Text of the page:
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Terra Madre 2008 - Turin, Italy

Posted by Bestprac on May 15 2009

By Stuart Mitchell - "Cashel Vale", Bollon, Q.

During October 2008, I was privileged to be given the opportunity to participate in The Natural Fibres forum at the Slow Food conference, Terra Madre in Turin, Italy.

My Participation was made possible with support from Australian Wool Network, The Schneider Group, a world leader in the supply and processing of wool and precious natural fibres, Ermenigildo Zegna, one of Italy's oldest families of entrepreneurs and a leading multinational company in the men's luxury clothing industry and the Province of Biella, an important wool and textile centre in the Piedmont region of Northern Italy.

Slow Food evolved from an organization called Agircola founded by Carlo Petrini in 1986 to oppose the opening of the first McDonalds store in Italy close to the Spanish Steps in Rome. The Slow Food Organization has expanded to include over 84,000 members all around the world interested in promoting the concepts of "good, clean, and fair". Good refers to the quality of food products and their taste; clean, to a production process that respects the natural environment and fair, to the dignity and appropriate economic return for the people who produce them and also respect for those who consume. Slow Food is also dedicated to the preservation of products and knowledge and to date has helped ensure the survival of over 200 products in Italy as well as another 60 worldwide including Yak's cheese from Tibet and Guarna, an energy giving root from Brazil.

Terra Madre 2008 was the third bi-annual conference held in Turin. Over 6800 people attended the conference from more than 150 countries and included farmers, fishermen, researchers, academics and students.

For the first time, Terra Madre 2008 included natural fibres as part of the Terra Madre network. It is felt that "fast fashion" is becoming for garments what "fast food" is for nutrition - it destroys difference, it flattens out the outputs and speeds consumption, killing traditions and killing the appreciation of the true, absolute and ethical quality. Production of natural fibres is in constant decline and is being replaced by chemically created man made fibres. Slow food understands that it is not possible to stop human progress however they believe it is possible to change the direction of progress by promoting fundamental values like tradition, quality, elegance and "naturality".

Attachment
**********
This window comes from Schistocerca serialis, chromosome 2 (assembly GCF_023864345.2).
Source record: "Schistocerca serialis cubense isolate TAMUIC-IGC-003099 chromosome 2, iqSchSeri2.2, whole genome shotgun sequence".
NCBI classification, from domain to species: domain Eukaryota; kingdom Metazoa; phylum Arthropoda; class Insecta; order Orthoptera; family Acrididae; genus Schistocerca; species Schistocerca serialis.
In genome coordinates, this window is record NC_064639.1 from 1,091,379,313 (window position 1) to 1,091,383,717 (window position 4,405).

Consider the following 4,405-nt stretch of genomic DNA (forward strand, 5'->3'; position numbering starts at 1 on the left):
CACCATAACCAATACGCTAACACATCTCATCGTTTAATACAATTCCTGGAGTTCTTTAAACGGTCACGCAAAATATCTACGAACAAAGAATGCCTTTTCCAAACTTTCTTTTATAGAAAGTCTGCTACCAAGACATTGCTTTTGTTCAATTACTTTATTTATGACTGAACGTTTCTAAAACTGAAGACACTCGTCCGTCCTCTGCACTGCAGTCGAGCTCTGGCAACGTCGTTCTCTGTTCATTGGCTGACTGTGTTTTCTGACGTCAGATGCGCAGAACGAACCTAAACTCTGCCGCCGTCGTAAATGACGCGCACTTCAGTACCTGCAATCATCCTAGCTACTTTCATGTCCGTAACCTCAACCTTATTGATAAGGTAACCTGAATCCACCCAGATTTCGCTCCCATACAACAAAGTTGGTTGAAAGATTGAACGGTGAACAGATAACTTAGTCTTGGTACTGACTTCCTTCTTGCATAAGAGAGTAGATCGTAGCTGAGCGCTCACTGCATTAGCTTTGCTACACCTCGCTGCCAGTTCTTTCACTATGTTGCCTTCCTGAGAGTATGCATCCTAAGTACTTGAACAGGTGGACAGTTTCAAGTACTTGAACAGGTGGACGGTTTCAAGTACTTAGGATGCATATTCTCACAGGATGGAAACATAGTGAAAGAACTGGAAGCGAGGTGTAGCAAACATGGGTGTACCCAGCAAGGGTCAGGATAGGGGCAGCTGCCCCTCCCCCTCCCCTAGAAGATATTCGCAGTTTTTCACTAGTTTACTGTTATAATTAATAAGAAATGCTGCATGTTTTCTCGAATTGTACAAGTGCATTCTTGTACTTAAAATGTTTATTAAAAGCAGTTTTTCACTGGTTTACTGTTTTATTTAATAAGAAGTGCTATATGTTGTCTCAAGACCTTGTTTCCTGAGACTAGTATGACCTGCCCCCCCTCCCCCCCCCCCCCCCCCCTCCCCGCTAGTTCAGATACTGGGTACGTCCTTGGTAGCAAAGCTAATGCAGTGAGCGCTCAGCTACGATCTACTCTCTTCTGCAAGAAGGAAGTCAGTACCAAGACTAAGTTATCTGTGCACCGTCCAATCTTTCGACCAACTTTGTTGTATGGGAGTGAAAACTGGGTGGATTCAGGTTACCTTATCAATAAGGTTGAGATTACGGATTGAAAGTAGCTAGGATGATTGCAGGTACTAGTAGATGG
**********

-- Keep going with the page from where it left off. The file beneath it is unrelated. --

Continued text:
To promote natural fibres 75 producers of the most common animal and plant fibres from 15 countries participated in the Natural Fibres Forum with an aim of promoting a different way of understanding quality in the textile and apparel industry just as Slow Food and Terra Madre has done in the food industry. The animal fibre delegates included Merino wool producers from Australia, New Zealand, South Africa and South America, Vicuna producers from the Andes Mountains in Peru, Kid Mohair producers from South Africa, Cashmere producers from Inner Mongolia and Alpaca producers from Italy and Peru.

The opening ceremony at the Olympic Stadium was an amazing multicultural experience with people in national dress, personal messages from Prince Charles (a huge supporter of Slow Food) and Ban Ki Moon secretary of the United Nations and an inspiring opening address from Carlo Petrini, President of Slow Food all translated simultaneously into seven languages.

During my time in Italy I stayed in Biella about an hour from Turin and in the heart of Italy's textile industry. The informal meetings in Biella were as important as the official Terra Madre gatherings and there was much discussion over some amazing coffee and pizza on the sidewalks of Biella!!

We also had the opportunity to visit Salone del Gusto, one of the world's largest wine and food exhibitions organised by Slow Food and the Piedmont Regional Authority. The fair involves cooks, wine experts, restaurateurs and journalists and attracts around 180,000 visitors.

We had a meeting with the Mayor of Biella Province, Segio Scaramal, who spoke passionately about the importance to his city and province of uniting producers and manufacturers. This was followed by an amazing dinner hosted by the Schneider family and prepared by Chef Walter Eynard, holder of two Michelin Stars, using local ingredients.

We also visited Pettinatura di Varrone of the Schneider Group where they process wool and other fibres such as wool, mohair, alpaca and vicuna.

We travelled to the mountain region of Treviro and were hosted by Pablo Zegna of Ermenigildo Zegna. This visit involved another very long lunch! I was amazed at the passion of the entire business, their absolute desire to work with natural products including their dyes and the attention to detail and quality control.

I consider my entire experience to have been a privilege for me. I am grateful for the networks I have developed and am excited that they have been extremely active since Terra Madre. I enjoyed the hospitality of my sponsors and it gives me confidence when I see their passion for natural fibres

The Vicuna is a fascinating animal it is a camelid crossbred in the Andes about 7000 years ago - weighs about 50 kilos and lives at altitudes between 3000 - 5500 metres. It was once killed to harvest it's fibre that was reserved for Inca nobility. Nowadays a consortium including Peruvian authorities and Ermenegildo Zegna are helping locals develop farming practices to introduce biannual clipping. The Vicuna fibre is referred to as "the fibre of the gods"

Last changed: Feb 16 2012



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